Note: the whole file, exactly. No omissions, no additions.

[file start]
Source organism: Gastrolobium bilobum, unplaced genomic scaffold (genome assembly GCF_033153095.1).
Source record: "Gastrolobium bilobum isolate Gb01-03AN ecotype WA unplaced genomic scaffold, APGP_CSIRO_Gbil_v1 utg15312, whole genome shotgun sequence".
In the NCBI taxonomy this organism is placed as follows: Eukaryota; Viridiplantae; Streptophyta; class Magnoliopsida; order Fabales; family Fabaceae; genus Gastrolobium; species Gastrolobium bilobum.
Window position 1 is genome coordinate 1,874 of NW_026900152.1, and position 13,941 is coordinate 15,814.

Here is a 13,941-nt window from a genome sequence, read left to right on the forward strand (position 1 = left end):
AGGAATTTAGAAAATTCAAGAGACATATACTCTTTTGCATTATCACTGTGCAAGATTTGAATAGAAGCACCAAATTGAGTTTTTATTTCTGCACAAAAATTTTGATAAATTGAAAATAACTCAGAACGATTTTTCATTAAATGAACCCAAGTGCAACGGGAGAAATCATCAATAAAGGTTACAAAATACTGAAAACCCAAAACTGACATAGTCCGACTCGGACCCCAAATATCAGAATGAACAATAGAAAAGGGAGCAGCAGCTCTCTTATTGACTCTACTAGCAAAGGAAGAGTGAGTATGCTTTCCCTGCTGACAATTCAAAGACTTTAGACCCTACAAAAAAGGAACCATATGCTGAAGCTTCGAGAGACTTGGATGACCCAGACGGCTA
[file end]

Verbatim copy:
Source organism: Gastrolobium bilobum, unplaced genomic scaffold (genome assembly GCF_033153095.1).
Source record: "Gastrolobium bilobum isolate Gb01-03AN ecotype WA unplaced genomic scaffold, APGP_CSIRO_Gbil_v1 utg15312, whole genome shotgun sequence".
In the NCBI taxonomy this organism is placed as follows: Eukaryota; Viridiplantae; Streptophyta; class Magnoliopsida; order Fabales; family Fabaceae; genus Gastrolobium; species Gastrolobium bilobum.
Window position 1 is genome coordinate 1,874 of NW_026900152.1, and position 13,941 is coordinate 15,814.

Here is a 13,941-nt window from a genome sequence, read left to right on the forward strand (position 1 = left end):
AGGAATTTAGAAAATTCAAGAGACATATACTCTTTTGCATTATCACTGTGCAAGATTTGAATAGAAGCACCAAATTGAGTTTTTATTTCTGCACAAAAATTTTGATAAATTGAAAATAACTCAGAACGATTTTTCATTAAATGAACCCAAGTGCAACGGGAGAAATCATCAATAAAGGTTACAAAATACTGAAAACCCAAAACTGACATAGTCCGACTCGGACCCCAAATATCAGAATGAACAATAGAAAAGGGAGCAGCAGCTCTCTTATTGACTCTACTAGCAAAGGAAGAGTGAGTATGCTTTCCCTGCTGACAATTCAAAGACTTTAGACCCTACAAAAAAGGAACCATATGCTGAAGCTTCGAGAGACTTGGATGACCCAGACGGCTA